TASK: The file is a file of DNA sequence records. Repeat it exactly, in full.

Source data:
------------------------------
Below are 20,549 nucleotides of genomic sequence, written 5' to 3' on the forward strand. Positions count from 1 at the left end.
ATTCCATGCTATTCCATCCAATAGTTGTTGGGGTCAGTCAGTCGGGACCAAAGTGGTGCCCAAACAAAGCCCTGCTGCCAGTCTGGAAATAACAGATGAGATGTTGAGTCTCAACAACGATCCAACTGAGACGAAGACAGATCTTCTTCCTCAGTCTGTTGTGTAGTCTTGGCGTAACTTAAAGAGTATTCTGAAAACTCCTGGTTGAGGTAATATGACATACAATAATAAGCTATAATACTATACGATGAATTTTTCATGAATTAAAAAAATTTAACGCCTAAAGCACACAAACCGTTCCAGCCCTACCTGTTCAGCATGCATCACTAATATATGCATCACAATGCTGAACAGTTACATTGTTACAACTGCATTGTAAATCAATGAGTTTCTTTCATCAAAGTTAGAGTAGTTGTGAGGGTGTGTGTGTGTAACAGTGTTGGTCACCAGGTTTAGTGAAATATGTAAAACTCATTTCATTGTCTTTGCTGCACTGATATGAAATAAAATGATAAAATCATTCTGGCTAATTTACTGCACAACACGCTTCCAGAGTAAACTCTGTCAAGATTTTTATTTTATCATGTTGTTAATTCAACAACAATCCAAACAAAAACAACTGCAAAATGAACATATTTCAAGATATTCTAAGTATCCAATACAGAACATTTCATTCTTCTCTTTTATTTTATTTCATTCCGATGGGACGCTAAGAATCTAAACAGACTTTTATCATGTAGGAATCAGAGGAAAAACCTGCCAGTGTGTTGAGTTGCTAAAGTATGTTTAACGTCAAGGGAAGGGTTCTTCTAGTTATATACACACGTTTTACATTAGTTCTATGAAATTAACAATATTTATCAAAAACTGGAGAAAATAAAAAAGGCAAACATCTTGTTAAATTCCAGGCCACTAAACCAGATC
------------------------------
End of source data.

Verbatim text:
Below are 20,549 nucleotides of genomic sequence, written 5' to 3' on the forward strand. Positions count from 1 at the left end.
ATTCCATGCTATTCCATCCAATAGTTGTTGGGGTCAGTCAGTCGGGACCAAAGTGGTGCCCAAACAAAGCCCTGCTGCCAGTCTGGAAATAACAGATGAGATGTTGAGTCTCAACAACGATCCAACTGAGACGAAGACAGATCTTCTTCCTCAGTCTGTTGTGTAGTCTTGGCGTAACTTAAAGAGTATTCTGAAAACTCCTGGTTGAGGTAATATGACATACAATAATAAGCTATAATACTATACGATGAATTTTTCATGAATTAAAAAAATTTAACGCCTAAAGCACACAAACCGTTCCAGCCCTACCTGTTCAGCATGCATCACTAATATATGCATCACAATGCTGAACAGTTACATTGTTACAACTGCATTGTAAATCAATGAGTTTCTTTCATCAAAGTTAGAGTAGTTGTGAGGGTGTGTGTGTGTAACAGTGTTGGTCACCAGGTTTAGTGAAATATGTAAAACTCATTTCATTGTCTTTGCTGCACTGATATGAAATAAAATGATAAAATCATTCTGGCTAATTTACTGCACAACACGCTTCCAGAGTAAACTCTGTCAAGATTTTTATTTTATCATGTTGTTAATTCAACAACAATCCAAACAAAAACAACTGCAAAATGAACATATTTCAAGATATTCTAAGTATCCAATACAGAACATTTCATTCTTCTCTTTTATTTTATTTCATTCCGATGGGACGCTAAGAATCTAAACAGACTTTTATCATGTAGGAATCAGAGGAAAAACCTGCCAGTGTGTTGAGTTGCTAAAGTATGTTTAACGTCAAGGGAAGGGTTCTTCTAGTTATATACACACGTTTTACATTAGTTCTATGAAATTAACAATATTTATCAAAAACTGGAGAAAATAAAAAAGGCAAACATCTTGTTAAATTCCAGGCCACTAAACCAGATC